This is the magic of the supernatural, of creatures who can fly, spells that can change flesh to fur and dead people who refuse to stay in their graves. It’s the magic of long nights and short days, of twilight afternoons when shadows look surprisingly like people.
I’ve always been enchanted by books that spoke of other worlds and the fantastic creatures who lived there. I loved Ray Bradbury and Robert Heinlein and H.G. Wells and J.R.R. Tolkien, for these authors invited me into literary chambers of wonder. Martians and elves and tattooed men and time machines—these were the things that peopled my long autumn nights, as I curled up with one book after another. The creatures in these stories looked incredibly similar to the costumes my friends wore on Halloween, strange and colorful.
As a writer, I tried to capture my love for the supernatural magic of Halloween in my second novel, Feast: Harvest of Dreams. It’s a story about creatures who harvest human dreams and the dangerous hunt that takes place every October 31st in the mountains of Southern California.
I also tried to capture the eeriness found in gothic ghost stories in my recent novel, Fathom, a tale of a sixteen-year-old girl whose sister and mother die mysteriously.
I continue to find myself drawn to tales that deal with things we can’t quite understand, things like death and ghosts and immortality, and I love shadowy landscapes where dark mountains scratch against gray skies, where clouds press so low to the earth they become mist, shrouding everything.
To me, Halloween embodies all of this.
It’s a night when small groups of children wander from house to house, trying to get the courage to walk up the steps of an abandoned Victorian mansion. It’s a night when people pretend to be more than they are, wearing magnificent costumes and crowns and waving wands. It’s a night when ghost stories are both written and read, a night when every wisp of wind is imagined to be a sign of life beyond the grave, a night when dreams and nightmares merge to become something tangible.
It’s a night when the imagination runs wild.
As it should.
With twenty years’ experience in publishing, Merrie Destefano left a 9-to-5 desk job as the editor of Victorian Homes magazine to become a full-time novelist. Her first two novels, Afterlife: The Resurrection Chronicles and Feast: Harvest of Dreams were published by HarperVoyager. Fathom is both her first YA novel and her first indie published novel. When not writing, she loves to camp in the mountains, walk on the beach, watch old movies and listen to alternative music—although rarely all at the same time. Born in the Midwest, she now lives in Southern California with her husband, their two German shepherds and a Siamese cat.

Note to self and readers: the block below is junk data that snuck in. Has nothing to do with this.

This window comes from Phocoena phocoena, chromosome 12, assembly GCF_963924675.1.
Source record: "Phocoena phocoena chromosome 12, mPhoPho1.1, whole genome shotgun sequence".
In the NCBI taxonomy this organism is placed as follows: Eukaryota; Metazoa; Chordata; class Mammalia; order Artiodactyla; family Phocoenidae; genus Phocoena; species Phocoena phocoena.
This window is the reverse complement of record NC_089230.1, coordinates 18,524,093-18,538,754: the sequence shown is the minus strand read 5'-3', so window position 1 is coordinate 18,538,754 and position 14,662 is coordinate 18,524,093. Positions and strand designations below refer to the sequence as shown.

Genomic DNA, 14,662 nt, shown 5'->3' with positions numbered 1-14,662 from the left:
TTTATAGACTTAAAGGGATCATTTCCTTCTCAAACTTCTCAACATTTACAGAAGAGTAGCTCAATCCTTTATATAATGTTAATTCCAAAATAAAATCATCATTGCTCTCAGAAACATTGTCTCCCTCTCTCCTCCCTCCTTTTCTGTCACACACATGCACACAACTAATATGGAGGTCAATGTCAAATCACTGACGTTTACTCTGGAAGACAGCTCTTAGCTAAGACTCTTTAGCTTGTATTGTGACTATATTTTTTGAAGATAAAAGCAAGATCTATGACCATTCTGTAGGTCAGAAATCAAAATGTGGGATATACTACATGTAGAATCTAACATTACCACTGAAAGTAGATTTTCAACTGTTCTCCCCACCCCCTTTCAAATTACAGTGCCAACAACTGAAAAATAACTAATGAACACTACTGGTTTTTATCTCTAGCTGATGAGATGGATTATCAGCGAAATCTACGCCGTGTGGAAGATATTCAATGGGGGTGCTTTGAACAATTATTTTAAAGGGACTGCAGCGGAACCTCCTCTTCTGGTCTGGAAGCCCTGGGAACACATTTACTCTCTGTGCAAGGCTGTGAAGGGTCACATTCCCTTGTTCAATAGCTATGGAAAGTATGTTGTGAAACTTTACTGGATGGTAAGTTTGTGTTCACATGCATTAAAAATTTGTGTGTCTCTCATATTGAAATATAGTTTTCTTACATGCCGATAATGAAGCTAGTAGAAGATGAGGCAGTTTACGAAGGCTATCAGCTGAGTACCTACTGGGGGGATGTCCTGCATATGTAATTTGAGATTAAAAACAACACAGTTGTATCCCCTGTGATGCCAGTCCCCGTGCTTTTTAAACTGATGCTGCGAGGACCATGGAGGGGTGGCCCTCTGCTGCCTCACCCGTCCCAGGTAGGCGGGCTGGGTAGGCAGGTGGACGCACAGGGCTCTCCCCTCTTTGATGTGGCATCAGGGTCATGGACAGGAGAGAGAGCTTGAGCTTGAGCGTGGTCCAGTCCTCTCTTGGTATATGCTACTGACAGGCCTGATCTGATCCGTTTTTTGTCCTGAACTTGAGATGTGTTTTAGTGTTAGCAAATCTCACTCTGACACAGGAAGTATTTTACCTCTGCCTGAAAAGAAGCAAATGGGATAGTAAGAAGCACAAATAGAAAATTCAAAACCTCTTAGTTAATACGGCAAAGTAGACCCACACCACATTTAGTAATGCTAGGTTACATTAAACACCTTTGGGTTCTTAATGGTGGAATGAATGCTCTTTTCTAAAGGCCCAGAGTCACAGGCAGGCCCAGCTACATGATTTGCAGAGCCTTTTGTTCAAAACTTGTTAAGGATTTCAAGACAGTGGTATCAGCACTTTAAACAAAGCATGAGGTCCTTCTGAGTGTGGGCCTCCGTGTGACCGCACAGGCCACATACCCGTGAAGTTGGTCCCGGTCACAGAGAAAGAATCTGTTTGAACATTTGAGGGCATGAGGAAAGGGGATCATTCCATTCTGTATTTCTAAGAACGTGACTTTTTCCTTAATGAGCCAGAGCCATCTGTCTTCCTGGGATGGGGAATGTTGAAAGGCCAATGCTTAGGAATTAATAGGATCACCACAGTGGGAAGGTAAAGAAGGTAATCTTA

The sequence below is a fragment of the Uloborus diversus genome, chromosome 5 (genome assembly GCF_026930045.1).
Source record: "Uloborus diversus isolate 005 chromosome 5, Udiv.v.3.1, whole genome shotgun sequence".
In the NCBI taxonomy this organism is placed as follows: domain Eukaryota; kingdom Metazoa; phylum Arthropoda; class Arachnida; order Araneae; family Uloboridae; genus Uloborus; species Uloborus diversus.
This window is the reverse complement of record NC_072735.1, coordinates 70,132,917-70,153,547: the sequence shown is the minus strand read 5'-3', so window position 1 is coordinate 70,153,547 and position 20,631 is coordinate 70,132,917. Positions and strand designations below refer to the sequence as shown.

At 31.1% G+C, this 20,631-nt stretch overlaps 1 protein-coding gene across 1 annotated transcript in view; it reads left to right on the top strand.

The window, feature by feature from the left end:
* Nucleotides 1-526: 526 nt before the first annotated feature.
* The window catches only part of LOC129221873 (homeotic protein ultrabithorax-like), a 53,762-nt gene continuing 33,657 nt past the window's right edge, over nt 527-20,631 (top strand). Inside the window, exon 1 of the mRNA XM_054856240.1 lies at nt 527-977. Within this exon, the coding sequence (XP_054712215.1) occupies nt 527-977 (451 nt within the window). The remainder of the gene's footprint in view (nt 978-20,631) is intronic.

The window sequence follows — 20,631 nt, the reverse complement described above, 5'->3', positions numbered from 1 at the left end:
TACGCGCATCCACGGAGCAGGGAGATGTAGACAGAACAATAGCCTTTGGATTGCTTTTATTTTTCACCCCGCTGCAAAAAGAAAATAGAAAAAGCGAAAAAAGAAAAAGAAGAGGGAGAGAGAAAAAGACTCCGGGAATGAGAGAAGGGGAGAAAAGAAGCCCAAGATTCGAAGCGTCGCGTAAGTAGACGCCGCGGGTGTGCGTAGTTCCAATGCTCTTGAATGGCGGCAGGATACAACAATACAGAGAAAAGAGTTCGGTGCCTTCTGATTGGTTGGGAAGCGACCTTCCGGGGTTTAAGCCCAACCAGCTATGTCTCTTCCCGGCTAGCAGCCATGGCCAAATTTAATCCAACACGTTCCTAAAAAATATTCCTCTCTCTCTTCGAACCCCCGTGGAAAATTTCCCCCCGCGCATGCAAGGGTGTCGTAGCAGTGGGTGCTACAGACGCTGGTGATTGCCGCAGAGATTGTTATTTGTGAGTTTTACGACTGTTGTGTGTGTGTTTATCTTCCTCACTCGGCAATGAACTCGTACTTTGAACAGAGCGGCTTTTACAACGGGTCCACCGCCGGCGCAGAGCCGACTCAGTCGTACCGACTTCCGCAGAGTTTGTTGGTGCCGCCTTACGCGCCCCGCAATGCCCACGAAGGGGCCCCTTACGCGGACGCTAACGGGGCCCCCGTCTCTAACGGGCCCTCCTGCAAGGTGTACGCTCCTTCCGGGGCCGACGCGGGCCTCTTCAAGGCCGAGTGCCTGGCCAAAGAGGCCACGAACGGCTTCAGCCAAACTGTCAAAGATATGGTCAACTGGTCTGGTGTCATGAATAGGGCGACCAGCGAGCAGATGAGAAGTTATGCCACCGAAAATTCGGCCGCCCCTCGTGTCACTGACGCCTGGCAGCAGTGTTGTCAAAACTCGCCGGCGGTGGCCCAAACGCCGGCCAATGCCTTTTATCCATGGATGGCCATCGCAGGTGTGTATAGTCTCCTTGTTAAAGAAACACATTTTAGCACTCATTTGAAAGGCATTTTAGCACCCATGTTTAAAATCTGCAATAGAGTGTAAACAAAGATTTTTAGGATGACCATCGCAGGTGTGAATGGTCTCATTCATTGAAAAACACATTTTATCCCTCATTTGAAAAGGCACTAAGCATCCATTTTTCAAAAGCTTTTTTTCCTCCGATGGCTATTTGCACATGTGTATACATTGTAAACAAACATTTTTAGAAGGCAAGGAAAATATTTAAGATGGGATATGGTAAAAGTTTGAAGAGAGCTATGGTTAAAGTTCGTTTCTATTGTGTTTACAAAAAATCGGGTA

Author’s HarperCollins micro author site
Merrie is giving away two (2) e-book copies of her latest YA book Fathom. Please see below for contest rules and to enter.
Or, you can buy it HERE.
~This giveaway is for an e-book of Fathom by Merrie Destefano. There will be two (2) winners. One book will be given away to two winners.
~Leave your name and e-mail address on the Rafflecopter form.
~Extra entries are optional.
~If you are choosing to do extra entries, please read the questions/instructions CAREFULLY! If you do not follow the instructions, I reserve the right to disqualify that entry. (For example, if I ask you to leave a comment and you do not, or you don't answer the question, that entry will be removed.)
~Please see my contest policy HERE.
~Contest ends on Saturday, October 6 at 12:01 a.m.
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